Humble Fare: Scholion to Lycophron, Alexandra 83 November 8, 2014 ~ Erik “Before the discovery of flour, ancient people just ate acorns and tree-fruits.” οἱ γὰρ ἀρχαῖοι πρὸ τοῦ τὸν σῖτον εὑρεῖν βαλάνους ἤσθιον καὶ ὀπώρας Share this:TwitterFacebookEmailTumblrRedditPinterestLike this:Like Loading... Published by Erik View all posts by Erik
6 thoughts on “Humble Fare: Scholion to Lycophron, Alexandra 83”
These Lykrophron Scholia are pretty amazing. If I mention that I don’t know of an English translation, what does that make you think?
It makes me think that you’re a brilliant and enterprising man with the right idea!
And now a man with at least three decades of unpaid projects planned out…ever seen that Simpsons episode where Bart clones himself?
I don’t think that I did (especially not if it’s a newer one), but I see where you’re going. I would love to receive some pecuniary benefit from academic work, but I know that even a person within the profession itself is unlikely to profit – as the old saying goes, scholar does not rhyme with dollar.
In any event, I remember that Schopenhauer made some interesting remarks on this subject, which I find comforting whenever I feel less like Bentley and more like Hadrian:
“Dilettanti, dilettanti! This is the slighting way in which those who pursue any branch of art or learning for the love and enjoyment of the thing, — per il loro diletto, are spoken of by those who have taken it up for the sake of gain, attracted solely by the prospect of money. This contempt of theirs comes from the base belief that no man will seriously devote himself to a subject, unless he is spurred on to it by want, hunger, or else some form of greed. The public is of the same way of thinking; and hence its general respect for professionals and its distrust of dilettanti. But the truth is that the dilettante treats his subject as an end, whereas the professional, pure and simple, treats it merely as a means. He alone will be really in earnest about a matter, who has a direct interest therein, takes to it because he likes it, and pursues it con amore. It is these, and not hirelings, that have always done the greatest work.”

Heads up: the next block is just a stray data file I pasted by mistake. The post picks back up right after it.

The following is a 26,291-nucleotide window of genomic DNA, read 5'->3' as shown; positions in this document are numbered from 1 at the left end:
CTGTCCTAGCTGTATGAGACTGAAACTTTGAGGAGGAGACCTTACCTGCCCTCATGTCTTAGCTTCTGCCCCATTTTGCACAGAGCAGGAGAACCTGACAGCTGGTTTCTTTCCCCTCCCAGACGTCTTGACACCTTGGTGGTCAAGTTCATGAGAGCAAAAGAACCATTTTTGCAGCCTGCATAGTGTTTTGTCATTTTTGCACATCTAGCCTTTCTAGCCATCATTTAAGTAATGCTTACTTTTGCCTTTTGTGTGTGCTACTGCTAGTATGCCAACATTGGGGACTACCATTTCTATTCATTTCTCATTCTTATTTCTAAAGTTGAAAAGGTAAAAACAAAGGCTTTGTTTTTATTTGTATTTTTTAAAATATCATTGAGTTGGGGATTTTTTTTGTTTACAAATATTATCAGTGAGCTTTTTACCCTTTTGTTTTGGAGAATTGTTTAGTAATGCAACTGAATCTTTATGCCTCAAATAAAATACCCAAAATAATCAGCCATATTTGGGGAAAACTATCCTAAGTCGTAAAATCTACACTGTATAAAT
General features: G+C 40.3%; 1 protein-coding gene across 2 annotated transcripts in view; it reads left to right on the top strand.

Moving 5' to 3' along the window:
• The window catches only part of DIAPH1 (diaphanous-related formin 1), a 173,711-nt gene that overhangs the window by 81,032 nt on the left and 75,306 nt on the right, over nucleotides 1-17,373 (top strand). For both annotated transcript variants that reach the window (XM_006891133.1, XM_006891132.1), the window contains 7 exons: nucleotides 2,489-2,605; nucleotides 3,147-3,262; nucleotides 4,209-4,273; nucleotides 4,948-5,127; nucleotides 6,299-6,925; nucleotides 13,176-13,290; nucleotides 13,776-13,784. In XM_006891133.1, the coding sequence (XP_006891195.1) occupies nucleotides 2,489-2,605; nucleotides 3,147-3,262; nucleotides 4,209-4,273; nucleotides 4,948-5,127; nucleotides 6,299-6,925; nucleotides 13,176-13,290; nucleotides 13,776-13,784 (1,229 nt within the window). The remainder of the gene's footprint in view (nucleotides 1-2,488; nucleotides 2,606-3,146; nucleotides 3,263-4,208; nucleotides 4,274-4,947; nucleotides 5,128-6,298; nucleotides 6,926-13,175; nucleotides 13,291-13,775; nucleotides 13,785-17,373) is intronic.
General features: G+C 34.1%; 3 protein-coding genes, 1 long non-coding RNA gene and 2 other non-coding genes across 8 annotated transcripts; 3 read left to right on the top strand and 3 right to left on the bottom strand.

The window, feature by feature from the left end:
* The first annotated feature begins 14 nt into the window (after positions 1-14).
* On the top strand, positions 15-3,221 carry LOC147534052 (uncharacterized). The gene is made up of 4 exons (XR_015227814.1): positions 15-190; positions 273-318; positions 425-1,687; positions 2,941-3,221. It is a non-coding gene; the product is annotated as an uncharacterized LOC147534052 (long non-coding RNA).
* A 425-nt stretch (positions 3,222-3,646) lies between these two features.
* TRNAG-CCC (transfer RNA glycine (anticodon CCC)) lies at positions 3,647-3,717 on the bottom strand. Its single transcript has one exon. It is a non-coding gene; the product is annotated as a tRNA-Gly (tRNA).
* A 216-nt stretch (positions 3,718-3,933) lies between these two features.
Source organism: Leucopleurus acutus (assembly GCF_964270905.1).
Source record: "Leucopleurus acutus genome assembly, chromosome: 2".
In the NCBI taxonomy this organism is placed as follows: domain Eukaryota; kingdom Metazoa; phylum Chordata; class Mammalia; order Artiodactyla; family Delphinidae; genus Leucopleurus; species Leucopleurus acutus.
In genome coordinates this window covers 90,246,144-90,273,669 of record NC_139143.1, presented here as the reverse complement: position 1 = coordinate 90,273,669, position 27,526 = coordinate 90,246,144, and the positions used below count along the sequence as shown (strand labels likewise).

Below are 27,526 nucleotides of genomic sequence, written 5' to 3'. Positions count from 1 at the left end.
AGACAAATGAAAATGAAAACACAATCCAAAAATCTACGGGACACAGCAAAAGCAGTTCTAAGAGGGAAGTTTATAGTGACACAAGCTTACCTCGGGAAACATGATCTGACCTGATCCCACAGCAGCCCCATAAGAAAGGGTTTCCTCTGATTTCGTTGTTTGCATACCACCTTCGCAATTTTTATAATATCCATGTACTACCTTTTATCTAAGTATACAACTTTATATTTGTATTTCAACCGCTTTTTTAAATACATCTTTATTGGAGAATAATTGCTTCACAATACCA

Parerga and Paralipomena (tr. T. Bailey Saunders)
This reminds me of Socrates’ first attempt at his republic when he specified a simple diet. But even Socrates allowed flour as part of this diet and acorns were a luxury. Glaucon wasn’t happy.
“If you were setting up a city of pigs, Socrates”, said Glaucon, “what else would you feed them but this?”
καὶ ὅς, εἰ δὲ ὑῶν πόλιν, ὦ Σώκρατες, ἔφη, κατεσκεύαζες, τί ἂν αὐτὰς ἄλλο ἢ ταῦτα ἐχόρταζες;
Acorns are a luxury? I guess that’s because in his Republic he has an entire underclass to harvest, mill and deliver his flour!